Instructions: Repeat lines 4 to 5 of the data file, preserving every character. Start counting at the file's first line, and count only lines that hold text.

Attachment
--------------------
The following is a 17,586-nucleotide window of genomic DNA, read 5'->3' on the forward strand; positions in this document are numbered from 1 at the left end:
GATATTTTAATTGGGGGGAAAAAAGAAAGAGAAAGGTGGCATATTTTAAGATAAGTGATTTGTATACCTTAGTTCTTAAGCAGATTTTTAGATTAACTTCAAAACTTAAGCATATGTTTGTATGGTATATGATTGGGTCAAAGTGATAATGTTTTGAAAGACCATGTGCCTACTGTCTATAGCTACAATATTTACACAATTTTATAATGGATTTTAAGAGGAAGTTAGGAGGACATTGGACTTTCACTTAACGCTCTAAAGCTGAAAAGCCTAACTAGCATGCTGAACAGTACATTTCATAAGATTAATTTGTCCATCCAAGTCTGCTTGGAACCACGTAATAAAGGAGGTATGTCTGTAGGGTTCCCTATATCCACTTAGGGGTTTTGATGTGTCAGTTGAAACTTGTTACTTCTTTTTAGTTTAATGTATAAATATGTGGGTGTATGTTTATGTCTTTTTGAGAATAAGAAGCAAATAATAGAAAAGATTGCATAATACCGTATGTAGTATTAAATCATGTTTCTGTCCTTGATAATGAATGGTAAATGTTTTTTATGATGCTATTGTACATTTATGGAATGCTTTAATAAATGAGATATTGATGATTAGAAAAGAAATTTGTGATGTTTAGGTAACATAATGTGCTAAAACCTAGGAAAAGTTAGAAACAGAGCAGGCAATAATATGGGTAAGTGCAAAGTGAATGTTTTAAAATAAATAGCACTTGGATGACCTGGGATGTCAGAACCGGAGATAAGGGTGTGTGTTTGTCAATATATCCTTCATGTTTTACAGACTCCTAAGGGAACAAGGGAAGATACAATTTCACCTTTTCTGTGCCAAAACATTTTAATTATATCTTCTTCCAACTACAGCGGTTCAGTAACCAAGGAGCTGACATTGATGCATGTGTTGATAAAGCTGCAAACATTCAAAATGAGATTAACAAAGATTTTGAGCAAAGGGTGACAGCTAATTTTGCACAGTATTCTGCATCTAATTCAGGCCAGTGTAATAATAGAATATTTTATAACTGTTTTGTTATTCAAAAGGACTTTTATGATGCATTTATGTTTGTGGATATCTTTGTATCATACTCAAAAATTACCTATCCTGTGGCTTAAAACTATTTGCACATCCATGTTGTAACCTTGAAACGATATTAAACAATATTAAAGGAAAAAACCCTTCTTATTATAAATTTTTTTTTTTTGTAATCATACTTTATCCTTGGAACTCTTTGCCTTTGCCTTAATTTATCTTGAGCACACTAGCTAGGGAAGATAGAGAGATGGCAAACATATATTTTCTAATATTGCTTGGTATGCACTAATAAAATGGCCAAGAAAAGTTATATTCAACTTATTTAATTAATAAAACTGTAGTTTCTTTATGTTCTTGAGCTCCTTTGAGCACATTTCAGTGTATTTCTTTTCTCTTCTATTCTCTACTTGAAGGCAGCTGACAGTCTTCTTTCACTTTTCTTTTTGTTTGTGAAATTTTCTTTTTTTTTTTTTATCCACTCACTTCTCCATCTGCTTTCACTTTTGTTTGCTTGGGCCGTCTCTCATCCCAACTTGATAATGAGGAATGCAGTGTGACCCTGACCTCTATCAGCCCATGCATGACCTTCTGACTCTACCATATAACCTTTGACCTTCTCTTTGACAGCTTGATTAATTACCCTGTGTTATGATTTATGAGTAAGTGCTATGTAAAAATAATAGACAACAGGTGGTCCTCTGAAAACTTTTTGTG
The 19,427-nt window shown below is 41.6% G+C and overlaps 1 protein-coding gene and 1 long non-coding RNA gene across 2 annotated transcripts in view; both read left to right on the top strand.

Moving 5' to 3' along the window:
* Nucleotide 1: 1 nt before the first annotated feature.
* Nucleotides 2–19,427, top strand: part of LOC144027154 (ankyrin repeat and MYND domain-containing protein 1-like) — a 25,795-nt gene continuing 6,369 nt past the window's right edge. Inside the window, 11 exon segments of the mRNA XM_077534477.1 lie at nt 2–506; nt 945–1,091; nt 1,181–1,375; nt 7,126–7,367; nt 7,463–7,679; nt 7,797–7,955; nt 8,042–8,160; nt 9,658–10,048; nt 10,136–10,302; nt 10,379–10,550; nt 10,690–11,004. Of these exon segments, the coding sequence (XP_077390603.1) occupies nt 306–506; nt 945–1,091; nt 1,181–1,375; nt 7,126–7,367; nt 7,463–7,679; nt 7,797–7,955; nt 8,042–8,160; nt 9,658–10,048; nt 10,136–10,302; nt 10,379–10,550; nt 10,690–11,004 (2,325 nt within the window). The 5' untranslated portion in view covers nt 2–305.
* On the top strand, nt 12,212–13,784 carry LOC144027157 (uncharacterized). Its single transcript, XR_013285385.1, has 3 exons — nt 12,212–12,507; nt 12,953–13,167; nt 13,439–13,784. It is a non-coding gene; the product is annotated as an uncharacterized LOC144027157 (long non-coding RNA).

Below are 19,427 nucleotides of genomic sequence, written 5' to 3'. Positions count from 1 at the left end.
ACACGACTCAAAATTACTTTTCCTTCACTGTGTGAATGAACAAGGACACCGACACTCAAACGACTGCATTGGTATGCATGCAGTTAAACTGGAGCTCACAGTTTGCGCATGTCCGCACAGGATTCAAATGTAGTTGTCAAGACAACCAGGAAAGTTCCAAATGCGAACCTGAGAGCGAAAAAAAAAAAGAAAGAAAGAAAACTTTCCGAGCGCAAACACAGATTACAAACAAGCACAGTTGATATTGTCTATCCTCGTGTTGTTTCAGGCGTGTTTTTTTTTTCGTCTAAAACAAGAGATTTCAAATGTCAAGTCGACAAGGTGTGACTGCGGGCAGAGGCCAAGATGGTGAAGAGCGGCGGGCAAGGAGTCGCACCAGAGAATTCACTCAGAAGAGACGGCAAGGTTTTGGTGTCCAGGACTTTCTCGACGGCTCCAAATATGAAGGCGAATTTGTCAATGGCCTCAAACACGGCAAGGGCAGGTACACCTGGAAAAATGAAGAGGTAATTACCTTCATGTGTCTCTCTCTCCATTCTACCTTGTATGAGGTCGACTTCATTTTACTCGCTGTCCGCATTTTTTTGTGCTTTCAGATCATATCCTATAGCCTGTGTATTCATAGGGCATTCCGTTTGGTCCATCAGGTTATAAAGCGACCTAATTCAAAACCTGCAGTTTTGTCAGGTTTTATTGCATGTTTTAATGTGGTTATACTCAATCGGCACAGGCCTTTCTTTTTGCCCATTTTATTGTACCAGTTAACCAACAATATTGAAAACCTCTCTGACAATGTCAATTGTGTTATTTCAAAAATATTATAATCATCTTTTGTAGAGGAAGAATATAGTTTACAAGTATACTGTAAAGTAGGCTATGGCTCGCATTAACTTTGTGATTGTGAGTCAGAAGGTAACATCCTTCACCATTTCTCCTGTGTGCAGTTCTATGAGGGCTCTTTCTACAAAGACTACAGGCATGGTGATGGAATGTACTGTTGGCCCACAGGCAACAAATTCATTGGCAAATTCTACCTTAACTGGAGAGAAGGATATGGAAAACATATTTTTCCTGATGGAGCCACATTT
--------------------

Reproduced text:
Moving 5' to 3' along the window:
* Nucleotide 1: 1 nt before the first annotated feature.